* U.S. crude $1.70/bbl cheaper than Saudi crude in 2019
* Freight rebates, FTA help reduce U.S. crude costs
* Record output, OPEC cuts, IMO 2020 to buoy U.S. crude
* S. Korea buys WTI, WTI Midland, Eagle Ford crudes - data
By Jane Chung
SEOUL, Feb 24 (Reuters) - South Korea is on track to overtake Canada as the top buyer of U.S. crude oil in 2020 as a mix of steep price discounts to alternative supplies, attractive refining economics and rebates on shipping charges prove too good to resist for big refiners.
South Korean purchases more than doubled in the first 11 months of 2019 from a year earlier to 142.3 million barrels, Energy Information Agency (EIA) data showed. That was by far the fastest growth rate among top destinations for U.S. crude, and placed South Korea less than 10 million barrels behind top market Canada.
With the United States set to become a net exporter of crude for the first time in 2020, Asia is expected to be a focus for more shipments, especially as European refiners have limited capacity for more shale.
Historically attractive pricing has been a key driver behind U.S. export momentum.
South Korea, the world’s fifth-biggest oil importer, bought more than 375,000 barrels per day (bpd) of U.S. oil in 2019, taking its share of Korean imports to nearly 13%. Buyers paid on average $1.70 a barrel less than for crude from top supplier, Saudi Arabia, according to Reuters calculations based on state-run Korea National Oil Corp (KNOC) data.
This compares with a 97 cents a barrel premium in 2018.
“It is economically more attractive, and trade companies, midstream (firms) and producers have been aggressive seeking out buyers for American crude in Asia,” said Stephen Wolfe, a Houston-based oil analyst at Energy Aspects.
“Light sweet (crude) is attractive in Korea as a substitute for Iranian South Pars, especially in petrochemically-integrated plants, and especially after the implementation of IMO 2020 (ship fuel rules).”
U.S. crude oil is normally more expensive for Asian buyers than Middle East grades due to longer journey times and the fact that it yields more quality fuels at a lower refining cost.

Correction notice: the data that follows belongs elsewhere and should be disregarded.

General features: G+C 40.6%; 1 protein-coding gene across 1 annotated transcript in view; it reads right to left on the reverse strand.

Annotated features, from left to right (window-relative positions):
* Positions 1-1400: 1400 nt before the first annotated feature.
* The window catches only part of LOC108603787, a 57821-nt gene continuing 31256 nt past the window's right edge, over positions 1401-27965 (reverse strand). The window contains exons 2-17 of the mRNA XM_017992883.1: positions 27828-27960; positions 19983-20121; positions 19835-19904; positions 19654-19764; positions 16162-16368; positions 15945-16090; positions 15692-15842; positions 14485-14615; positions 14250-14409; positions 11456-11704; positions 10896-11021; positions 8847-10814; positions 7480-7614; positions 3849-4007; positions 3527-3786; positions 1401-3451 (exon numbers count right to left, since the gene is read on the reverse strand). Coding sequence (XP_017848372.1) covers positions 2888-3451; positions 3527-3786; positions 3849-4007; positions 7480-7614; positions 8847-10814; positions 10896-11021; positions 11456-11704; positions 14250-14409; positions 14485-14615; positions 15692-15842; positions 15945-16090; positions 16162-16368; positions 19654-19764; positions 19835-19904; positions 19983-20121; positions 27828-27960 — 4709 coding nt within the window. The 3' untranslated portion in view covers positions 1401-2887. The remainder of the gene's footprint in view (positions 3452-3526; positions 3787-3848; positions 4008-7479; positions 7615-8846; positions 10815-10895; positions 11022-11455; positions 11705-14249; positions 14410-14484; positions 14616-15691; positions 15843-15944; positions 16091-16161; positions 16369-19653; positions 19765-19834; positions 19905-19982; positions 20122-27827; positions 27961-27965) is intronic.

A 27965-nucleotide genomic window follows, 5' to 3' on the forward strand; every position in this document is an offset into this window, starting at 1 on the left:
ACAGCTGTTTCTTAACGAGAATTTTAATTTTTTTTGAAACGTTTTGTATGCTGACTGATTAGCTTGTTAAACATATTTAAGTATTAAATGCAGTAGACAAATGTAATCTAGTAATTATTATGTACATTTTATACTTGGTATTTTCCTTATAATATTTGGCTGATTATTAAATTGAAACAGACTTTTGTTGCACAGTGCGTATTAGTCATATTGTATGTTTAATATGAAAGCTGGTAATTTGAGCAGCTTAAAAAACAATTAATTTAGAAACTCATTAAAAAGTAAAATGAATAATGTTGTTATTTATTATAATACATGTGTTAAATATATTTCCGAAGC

Light sweet crude contains more naphtha, used in petrochemicals, and also has a lower sulphur content, making it suitable for very low sulphur fuel oil, which has been mandated for shipping since the start of 2020.
“The U.S. WTI crude discount against Dubai crude was steep last year,” said Cho Sang-bum, an official at the Korea Petroleum Association that represents refiners.
“As Middle East crude OSPs (official selling prices) are high because of OPEC supply cuts, we expect U.S. crude to keep coming.”
South Korean importers have also benefited from government rebates on freight charges, worth about $2.11 a barrel, for diversifying supplies beyond the Middle East. And U.S. oil imports attract a zero tariff under a free trade agreement with Washington, Cho said. Middle East crudes carry a 3% tariff.
“We expect (U.S. crude) imports to expand again this year,” said Suh Suk-won, chief executive of SK Trading International, a unit of SK Innovation , which owns top refiner SK Energy, pointing to falling freight rates and increased marine fuel production.
In the first quarter, U.S. crude shipments to South Korea are estimated to be 38.57 million barrels, up nearly 20% from a year earlier, Refinitiv data showed.
West Texas Intermediate (WTI), WTI Midland and Eagle Ford crudes have been among the most popular U.S. grades in South Korea, along with medium sour Mars crude, KNOC data showed.
“These barrels are going to continue to move and it’s going to be OPEC’s problem. They hate it because shale’s breakeven price is below the general breakeven price for OPEC,” said a U.S. crude exporter, who declined to be named.
One wild card is the level of Chinese imports of U.S. crude following a U.S. trade deal. South Korea could benefit if the coronavirus outbreak means China does not increase its U.S. crude oil imports despite a tariff cut, said Energy Aspects’ Wolfe.
“Korea could negotiate better prices as more American production makes its way into Asia.”
($1 = 1,206.9100 won)
Reporting by Jane Chung; additional reporting by Devika Krishna Kumar in New York; editing by Gavin Maguire and Richard Pullin